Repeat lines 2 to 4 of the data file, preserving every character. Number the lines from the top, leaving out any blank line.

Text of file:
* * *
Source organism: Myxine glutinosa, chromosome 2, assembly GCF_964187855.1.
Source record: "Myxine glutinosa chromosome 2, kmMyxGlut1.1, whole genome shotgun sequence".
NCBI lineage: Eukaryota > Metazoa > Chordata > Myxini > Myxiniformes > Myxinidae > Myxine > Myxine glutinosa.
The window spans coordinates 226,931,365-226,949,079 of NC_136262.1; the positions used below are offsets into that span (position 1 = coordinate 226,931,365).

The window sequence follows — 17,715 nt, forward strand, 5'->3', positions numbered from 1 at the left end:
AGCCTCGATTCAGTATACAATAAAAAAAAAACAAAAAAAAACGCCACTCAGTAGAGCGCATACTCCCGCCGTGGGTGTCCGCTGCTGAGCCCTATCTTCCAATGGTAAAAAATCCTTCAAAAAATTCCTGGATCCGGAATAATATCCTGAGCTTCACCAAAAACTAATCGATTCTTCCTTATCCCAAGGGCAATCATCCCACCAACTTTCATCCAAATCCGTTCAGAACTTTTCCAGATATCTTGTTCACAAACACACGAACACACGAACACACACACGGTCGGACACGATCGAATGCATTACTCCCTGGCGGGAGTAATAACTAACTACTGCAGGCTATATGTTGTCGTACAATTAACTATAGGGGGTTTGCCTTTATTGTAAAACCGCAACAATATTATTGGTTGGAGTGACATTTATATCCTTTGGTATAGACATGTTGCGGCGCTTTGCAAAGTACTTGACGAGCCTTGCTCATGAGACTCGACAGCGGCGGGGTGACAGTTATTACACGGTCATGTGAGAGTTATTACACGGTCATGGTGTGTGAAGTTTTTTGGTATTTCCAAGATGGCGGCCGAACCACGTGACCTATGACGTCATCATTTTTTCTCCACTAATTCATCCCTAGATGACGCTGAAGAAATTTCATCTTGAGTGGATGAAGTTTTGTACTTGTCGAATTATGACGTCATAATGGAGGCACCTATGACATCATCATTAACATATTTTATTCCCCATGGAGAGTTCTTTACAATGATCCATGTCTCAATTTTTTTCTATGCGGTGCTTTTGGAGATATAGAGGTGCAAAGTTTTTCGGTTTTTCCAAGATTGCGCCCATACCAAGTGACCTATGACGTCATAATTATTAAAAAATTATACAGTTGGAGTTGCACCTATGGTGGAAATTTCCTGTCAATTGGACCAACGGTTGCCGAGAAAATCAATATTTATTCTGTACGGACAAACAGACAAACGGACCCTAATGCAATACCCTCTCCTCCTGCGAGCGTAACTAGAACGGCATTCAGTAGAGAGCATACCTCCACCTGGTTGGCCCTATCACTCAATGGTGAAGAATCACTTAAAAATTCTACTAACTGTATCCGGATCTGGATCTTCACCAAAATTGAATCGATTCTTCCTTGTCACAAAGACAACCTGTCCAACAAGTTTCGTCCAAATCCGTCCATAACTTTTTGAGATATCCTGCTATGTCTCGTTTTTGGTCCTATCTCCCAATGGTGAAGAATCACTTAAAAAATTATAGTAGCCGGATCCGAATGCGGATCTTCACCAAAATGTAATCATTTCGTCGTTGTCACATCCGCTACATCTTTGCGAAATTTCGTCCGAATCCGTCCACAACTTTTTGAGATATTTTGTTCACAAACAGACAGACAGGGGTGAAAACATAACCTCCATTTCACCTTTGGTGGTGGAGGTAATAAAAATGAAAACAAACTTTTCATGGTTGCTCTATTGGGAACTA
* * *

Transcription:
Source record: "Myxine glutinosa chromosome 2, kmMyxGlut1.1, whole genome shotgun sequence".
NCBI lineage: Eukaryota > Metazoa > Chordata > Myxini > Myxiniformes > Myxinidae > Myxine > Myxine glutinosa.
The window spans coordinates 226,931,365-226,949,079 of NC_136262.1; the positions used below are offsets into that span (position 1 = coordinate 226,931,365).